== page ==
Wednesday, August 05, 2009

Roadside Vegetation

Perhaps nothing tears me in two directions more than the debate about clearing roadside vegetation for fire control.

Of course some people want it cleared to reduce the fire hazard it may pose. On the other side, people want it retained as part of a natural system and perhaps a wildlife corridor. What is a bit of dead wood lying on the ground, could be an important part of a whole ecosystem.

So, we have the natural environment pitted against possibly people's lives, although clearing road side vegetation may not help at all in some specific cases.

I think I can only judge it from and angle I use if I am unsure about a similar matter. If we don't get the environment right, nothing else will be right.

How about a compromise? Some slow and cool burning of roadside vegetation to reduce fuel loads, but in very select areas where it can be shown to benefit.

7 comments:

  1. Hmmmm, controversial. It's the kind of thing that needs to be done on a case by case basis. Coming of a very tidy farm we were raised with clean, clipped nature strips, until such time as the council forbid (or should that be forbade?) it.

    Fallen trees and long grass may create a natural habitat for wildlife, however that also puts the wildlife dangerously close to the road, plus some branches can be hazardous when situated too close to narrow roads. I've seen enough tyres shredded and sill panels torn out to know it can happen, especially when forced off the road by oncoming traffic.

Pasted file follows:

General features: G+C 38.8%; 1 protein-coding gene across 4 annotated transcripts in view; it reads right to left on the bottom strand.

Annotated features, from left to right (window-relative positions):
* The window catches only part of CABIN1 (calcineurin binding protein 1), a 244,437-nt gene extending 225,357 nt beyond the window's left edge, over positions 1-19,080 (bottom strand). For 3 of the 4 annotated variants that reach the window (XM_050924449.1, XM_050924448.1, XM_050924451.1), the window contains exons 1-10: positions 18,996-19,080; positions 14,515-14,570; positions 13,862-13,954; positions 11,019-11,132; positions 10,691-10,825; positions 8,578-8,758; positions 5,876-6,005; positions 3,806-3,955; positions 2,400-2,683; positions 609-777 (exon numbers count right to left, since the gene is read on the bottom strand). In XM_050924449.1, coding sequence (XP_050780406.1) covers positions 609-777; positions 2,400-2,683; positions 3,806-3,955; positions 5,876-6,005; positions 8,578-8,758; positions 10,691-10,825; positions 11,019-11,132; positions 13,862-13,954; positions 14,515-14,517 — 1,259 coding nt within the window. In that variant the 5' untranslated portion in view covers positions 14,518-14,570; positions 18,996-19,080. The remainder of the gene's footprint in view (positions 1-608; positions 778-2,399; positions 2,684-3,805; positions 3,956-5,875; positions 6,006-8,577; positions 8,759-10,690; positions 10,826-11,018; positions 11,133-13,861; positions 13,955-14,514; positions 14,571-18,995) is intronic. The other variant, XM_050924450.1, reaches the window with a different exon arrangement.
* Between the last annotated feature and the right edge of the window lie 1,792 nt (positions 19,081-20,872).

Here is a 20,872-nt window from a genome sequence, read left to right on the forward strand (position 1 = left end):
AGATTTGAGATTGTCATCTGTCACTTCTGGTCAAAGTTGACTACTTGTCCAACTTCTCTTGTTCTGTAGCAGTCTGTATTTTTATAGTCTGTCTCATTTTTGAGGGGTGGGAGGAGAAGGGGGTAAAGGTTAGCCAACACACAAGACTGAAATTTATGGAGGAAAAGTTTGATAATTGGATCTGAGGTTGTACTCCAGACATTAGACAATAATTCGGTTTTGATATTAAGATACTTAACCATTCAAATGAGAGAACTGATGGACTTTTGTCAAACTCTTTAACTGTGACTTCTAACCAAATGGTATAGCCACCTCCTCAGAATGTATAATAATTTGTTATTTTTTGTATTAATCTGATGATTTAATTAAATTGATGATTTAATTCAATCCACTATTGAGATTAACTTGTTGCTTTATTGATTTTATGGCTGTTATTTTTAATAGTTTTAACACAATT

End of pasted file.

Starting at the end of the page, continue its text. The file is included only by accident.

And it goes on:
I know the environmentally aware would probably like to see me lynched, but I think in this instance maybe safety (for travellers and fire safety) should come first.

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  2. Yes controlled burning for safety of travellers and residents of certain areas. Many accidents I see are car/bike or truck meets with tree... a whole other ball game there too. When we travelled up past Lakes Entrance they were erecting many kilometres of that razor wire to prevent people running into trees there...but, we all know the end result of hitting razor wire at a high speed don't we?

    You know, as a kid we did controlled slow burns in our country area. We nurtured nature and it nurtured us with its regrowth the next year. The furry animals and scaley ones were looked after and angels sung from up above..la la la... it worked then, it could work now.

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  3. Ah...I see. When you said 'Roadside Vegetation' I thought you were talking about traffic wardens.

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  4. Like M and Cazzie have said above - each area is different, slow burns and a basic tidy vegetation corridore worked well in the past, and what is there now is more a choking mess full of introduced weeds not native flora.
    I'll drop you a (cynical) hint as to what is behind the roadside mess these days - some years back it was found that the Vic Govt were, in law, responsible for controlling roadside noxious weeds, not the farmers they'd been happily fining for years.

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  5. Mutant, I have a lot of sympathy for your view.

    Just remembering Cazzie, my father used to burn off too.

    Oh god, he is back with his usual pointed and relevant comments. And I thought the care of artifacts or is that artefacts was a scheduled post.

    A whole other angle Jayne, introduced grass and weeds and other growth. Pretty well a case by case basis I think. Interesting info about the fines.

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  6. When I first saw this post, I thought it said "Roadside Vegetarian". I got all excited.

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  7. Dina, the mind boggles at what a post might be about a roadside vegetarian.

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